Angels Centre is a non- government organisation that provides services of early learning for children with special needs between the ages of two to 12 years. We advocate for early intervention through providing therapy specific to different conditions such as occupational therapy, physio therapy, speech therapy, as part of rehabilitation. We also do community outreaches; we go to homes and train parents on how best to look after these children. We support families with adaptation skills, training them on how to feed and provide basic therapy.
Once the child is 12 years, the next step is signing up for vocational training. The challenges is that we do not have vocational training centres for children with intellectual disabilities. So, the proceeds from the book launch will be used to establishof a vocational block for special needs children. We have land already. If these children learn how to weave, make shoes, or tailor, we can promote and sell their products, to enable them to earn a living. What we wish for them is to have a certain level of independence.
What does inclusive education mean then?
With inclusive education, a child does not have to wait until they are 12 years. As long as they achieve the development milestones, but while they are in those main stream schools, we do not give up on them. But because most teachers do not have the skills to teach the rest of the class, alongside a child with special needs, they cannot compete with others. Children learn a lot from these children with the intellectual disabilities and they tell their parents, which creates awareness. So inclusive education entails preparing the special needs children, to join the main stream schools. There children they bring here 15 years old but they have never been to a rehabilitation center, they have been in a home hidden, for fear of judgement and opinions from society.
If you had to speak to key decision-makers/ government what can be done to ease the life of children with disabilities in Uganda?
While conventions have been signed, I want to see government fast-tracking efforts to have these policies implemented and follow up for quality assurance. Disabled children are killed in homes, by care givers. Some care givers give up on the child and in most cases, when the child is born with a disability, the father runs away and the mother is abandoned with the child, leaving the stress and the burden of care to the mother. Special needs children need to be protected in our communities and education facilities, hospitals, services for these children need to be put in place.
For most families, especially in rural areas, Down syndrome and other child disabilities are associated witchcraft. Some fathers desert their families when a child is born with a disability. What are you doing to address this?
One of the things I have done is to document information for people to get right information about Down syndrome. I want parents to know that Down syndrome is not witchcraft. We have a network of 86 parents and in this community, we share information, seek advice from medical personnel to share information on the best way of raising these children. Every year, we celebrate, world Down syndrome day, World Cerebral Palsy day, world autism day and all these intellectual disabilities, during which information is shared. On the day of the African child, we also bring in children with special kids, because they are African children, they are our children, so we include them. So those are the advocacy efforts aimed at dealing with some of these miss conceptions.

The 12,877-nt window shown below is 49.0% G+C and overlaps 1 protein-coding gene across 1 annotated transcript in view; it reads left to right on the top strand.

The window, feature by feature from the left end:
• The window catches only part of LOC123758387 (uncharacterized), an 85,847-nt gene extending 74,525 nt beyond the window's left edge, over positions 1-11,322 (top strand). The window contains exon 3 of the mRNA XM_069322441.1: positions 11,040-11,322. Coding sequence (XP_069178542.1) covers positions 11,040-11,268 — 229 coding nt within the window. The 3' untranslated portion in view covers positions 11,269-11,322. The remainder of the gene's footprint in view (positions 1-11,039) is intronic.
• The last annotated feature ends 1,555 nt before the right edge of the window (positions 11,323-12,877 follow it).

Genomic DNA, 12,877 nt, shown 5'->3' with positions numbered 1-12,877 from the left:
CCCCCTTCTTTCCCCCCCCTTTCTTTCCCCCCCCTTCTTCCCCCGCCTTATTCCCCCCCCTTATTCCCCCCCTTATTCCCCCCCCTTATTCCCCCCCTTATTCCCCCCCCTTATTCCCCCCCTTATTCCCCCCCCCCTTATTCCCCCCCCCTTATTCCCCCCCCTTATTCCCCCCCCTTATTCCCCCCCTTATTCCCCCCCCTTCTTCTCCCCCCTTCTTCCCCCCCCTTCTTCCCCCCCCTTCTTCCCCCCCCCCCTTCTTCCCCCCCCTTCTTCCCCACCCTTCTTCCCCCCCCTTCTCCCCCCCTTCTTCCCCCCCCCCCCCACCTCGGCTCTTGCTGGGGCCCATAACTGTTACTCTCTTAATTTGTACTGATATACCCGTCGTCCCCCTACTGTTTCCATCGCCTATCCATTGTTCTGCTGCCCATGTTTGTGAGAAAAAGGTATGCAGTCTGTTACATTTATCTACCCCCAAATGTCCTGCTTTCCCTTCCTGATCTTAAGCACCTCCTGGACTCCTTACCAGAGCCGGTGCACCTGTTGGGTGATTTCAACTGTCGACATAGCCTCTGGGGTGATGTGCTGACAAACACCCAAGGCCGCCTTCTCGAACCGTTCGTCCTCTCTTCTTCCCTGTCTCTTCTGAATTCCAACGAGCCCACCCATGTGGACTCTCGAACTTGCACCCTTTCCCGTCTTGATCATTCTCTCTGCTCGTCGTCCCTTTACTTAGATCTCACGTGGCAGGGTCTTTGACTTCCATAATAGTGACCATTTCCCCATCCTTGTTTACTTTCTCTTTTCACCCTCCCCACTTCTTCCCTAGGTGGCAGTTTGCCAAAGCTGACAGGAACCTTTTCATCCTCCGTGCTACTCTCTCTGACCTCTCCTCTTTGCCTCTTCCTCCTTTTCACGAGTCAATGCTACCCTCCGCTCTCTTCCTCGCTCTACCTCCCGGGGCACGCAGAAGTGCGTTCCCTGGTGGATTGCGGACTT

What milestones has your son achieved so far?
Abryl Niwagaba is now 12 years old and his speech has developed tremendously as well as his physical mobility. He can bathe with some assistance, wash plates, dress up himself and wear shoes. He feeds himself too. He is well toilet trained, even at night he does not wet the bed. He can also clean the compound with supervision
If you had to talk to a parent with a child with Down syndrome, what would you say to them?
The journey is walkable. All you need is a positive attitude, resilience and a psychosocial support system. With the right information, resources and support your parenting journey will be eased.
I am aware that you have authored a book on Down syndrome. Briefly tell us about it.
The book is going to be my first publication and it is titled Abryl: Born with Down syndrome, a journey of Significance. I have called it a journey of significance, because through his birth, a lot has happened and changed our life. His life has made grow in immeasurable ways and we are using his story to reach out to many children with intellectual disabilities and their families. The book narrates the depth of untold stories of care givers of special needs children, their day-to-day struggles and the challenges families’ experience. This book speaks to a mother out there who has given birth to a child with special needs, Uganda’s perspective on disability, the stigma, health challenges, the rate at which children with Down syndrome die, among other things. The book will be launched in March this year.
What does the future hold?
Like, I had mentioned earlier, we want to build a vocational block to equip children above 12 years with skills. We also to create working opportunities for adults with Down syndrome. There is a lot of need in communities in terms of livelihood, in terms of safety and protection of children with disabilities and we still need partners and funding to support in the inclusive education and community-based rehabilitation.